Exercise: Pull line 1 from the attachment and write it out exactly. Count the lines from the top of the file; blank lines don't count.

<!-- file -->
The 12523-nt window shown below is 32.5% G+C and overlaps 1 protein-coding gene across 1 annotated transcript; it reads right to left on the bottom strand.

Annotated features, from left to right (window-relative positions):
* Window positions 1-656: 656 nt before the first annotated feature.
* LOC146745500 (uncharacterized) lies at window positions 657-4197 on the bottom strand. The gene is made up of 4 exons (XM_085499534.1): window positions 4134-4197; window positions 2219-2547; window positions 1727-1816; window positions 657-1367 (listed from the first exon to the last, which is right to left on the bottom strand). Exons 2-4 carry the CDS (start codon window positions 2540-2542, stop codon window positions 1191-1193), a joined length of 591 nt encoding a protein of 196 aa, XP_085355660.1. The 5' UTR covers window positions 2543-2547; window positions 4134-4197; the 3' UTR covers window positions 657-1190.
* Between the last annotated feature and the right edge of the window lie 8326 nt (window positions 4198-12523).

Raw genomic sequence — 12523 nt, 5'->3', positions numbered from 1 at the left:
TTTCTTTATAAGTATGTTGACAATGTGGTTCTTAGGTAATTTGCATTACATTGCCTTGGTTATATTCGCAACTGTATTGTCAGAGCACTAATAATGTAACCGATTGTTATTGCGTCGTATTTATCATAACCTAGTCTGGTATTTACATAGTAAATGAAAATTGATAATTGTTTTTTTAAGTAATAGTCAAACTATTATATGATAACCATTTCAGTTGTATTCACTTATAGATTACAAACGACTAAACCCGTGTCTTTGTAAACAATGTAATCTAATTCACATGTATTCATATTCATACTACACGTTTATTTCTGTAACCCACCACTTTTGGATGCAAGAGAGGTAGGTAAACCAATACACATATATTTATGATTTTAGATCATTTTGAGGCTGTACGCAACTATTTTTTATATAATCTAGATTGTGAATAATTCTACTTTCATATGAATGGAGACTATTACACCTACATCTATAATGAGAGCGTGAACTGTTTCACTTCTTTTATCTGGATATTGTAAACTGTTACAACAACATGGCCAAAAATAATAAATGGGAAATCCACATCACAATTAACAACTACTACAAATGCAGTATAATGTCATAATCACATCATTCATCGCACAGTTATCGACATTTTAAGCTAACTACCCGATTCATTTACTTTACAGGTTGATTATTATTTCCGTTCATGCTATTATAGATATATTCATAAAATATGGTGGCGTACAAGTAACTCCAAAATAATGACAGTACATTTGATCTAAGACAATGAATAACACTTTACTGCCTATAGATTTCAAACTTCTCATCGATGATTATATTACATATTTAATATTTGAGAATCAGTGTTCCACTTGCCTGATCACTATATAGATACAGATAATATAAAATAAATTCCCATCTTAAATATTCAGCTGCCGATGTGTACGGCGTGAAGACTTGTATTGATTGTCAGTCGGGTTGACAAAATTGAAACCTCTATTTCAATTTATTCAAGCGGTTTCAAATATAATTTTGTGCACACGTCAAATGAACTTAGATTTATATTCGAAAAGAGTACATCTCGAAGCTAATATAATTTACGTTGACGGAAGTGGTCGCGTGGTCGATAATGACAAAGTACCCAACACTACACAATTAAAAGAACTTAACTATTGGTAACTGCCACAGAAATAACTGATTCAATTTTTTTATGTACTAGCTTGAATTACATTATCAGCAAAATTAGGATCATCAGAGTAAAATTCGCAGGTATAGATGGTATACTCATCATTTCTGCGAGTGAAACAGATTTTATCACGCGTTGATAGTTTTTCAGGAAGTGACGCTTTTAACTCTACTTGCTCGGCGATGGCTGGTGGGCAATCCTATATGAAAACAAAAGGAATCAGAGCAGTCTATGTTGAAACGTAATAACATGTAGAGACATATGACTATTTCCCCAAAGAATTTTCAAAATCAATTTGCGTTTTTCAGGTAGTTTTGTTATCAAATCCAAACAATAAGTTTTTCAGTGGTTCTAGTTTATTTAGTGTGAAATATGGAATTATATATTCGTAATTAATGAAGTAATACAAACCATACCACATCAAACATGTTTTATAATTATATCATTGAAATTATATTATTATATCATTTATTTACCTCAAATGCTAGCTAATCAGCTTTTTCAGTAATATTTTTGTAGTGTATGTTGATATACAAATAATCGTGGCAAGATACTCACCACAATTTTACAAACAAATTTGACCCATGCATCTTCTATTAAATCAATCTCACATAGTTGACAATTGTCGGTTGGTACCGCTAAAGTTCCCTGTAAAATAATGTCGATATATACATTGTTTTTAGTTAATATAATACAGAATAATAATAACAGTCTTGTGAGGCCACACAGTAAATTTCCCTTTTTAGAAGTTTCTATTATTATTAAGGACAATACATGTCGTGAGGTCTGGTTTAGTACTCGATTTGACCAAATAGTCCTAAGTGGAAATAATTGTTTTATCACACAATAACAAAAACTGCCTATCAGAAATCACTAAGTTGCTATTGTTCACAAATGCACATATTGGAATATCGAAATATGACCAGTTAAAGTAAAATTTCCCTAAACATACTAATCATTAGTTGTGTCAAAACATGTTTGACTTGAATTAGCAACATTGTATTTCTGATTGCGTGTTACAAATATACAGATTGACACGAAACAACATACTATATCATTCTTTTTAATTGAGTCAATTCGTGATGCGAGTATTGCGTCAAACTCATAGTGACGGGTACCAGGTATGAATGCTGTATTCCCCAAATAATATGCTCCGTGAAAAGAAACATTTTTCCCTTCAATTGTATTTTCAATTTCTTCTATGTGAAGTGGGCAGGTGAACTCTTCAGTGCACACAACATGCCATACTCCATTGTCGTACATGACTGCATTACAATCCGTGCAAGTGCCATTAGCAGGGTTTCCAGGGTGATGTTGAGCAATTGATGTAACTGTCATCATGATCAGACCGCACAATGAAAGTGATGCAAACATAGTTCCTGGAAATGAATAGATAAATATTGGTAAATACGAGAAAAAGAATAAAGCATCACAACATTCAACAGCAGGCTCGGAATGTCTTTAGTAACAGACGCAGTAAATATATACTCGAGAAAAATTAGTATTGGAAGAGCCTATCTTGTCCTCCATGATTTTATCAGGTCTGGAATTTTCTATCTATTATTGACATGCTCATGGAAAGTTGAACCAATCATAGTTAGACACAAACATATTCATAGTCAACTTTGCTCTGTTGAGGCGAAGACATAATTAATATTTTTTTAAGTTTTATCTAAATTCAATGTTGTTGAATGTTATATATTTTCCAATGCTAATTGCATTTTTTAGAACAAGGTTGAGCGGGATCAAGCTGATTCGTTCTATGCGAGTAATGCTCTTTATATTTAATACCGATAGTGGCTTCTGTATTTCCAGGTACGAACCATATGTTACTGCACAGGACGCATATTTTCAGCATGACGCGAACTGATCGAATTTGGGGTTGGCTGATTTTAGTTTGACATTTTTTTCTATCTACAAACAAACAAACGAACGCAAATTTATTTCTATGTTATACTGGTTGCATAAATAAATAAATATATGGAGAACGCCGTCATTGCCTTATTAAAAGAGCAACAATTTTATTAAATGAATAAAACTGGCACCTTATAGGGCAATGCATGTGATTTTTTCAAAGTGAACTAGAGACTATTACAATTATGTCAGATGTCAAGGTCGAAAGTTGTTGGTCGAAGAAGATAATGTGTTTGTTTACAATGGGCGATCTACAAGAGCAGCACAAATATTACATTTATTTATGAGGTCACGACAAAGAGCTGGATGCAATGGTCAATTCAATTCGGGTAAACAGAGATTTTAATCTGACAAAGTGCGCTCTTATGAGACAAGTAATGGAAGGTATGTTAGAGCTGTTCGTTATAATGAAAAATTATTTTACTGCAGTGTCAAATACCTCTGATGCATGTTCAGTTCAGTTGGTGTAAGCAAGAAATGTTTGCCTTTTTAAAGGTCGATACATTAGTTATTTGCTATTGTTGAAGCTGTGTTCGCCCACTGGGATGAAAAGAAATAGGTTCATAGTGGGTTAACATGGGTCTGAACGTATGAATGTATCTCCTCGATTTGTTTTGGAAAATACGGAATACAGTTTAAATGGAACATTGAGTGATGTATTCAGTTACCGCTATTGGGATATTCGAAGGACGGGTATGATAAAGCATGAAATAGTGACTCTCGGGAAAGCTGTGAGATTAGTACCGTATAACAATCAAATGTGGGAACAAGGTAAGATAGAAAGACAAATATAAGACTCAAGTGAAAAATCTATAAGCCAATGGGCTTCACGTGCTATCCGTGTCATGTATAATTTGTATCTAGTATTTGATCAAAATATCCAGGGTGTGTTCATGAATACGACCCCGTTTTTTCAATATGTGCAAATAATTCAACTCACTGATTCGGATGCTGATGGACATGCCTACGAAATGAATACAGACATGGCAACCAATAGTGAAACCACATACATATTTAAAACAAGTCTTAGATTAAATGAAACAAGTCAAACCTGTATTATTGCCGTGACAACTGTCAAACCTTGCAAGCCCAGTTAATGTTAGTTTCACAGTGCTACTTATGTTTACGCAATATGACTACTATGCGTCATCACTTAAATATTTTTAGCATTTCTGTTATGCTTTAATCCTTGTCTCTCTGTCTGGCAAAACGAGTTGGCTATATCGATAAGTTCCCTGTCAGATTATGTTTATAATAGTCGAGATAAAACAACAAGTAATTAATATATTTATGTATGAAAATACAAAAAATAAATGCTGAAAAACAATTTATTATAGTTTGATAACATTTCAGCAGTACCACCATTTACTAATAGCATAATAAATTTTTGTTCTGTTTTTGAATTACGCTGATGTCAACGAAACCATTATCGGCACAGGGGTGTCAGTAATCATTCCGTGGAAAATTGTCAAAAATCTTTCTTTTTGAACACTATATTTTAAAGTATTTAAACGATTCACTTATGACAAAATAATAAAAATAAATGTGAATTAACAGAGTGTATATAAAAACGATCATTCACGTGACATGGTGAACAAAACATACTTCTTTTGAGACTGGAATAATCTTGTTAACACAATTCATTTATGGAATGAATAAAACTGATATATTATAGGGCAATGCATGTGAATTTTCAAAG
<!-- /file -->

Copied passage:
The 12523-nt window shown below is 32.5% G+C and overlaps 1 protein-coding gene across 1 annotated transcript; it reads right to left on the bottom strand.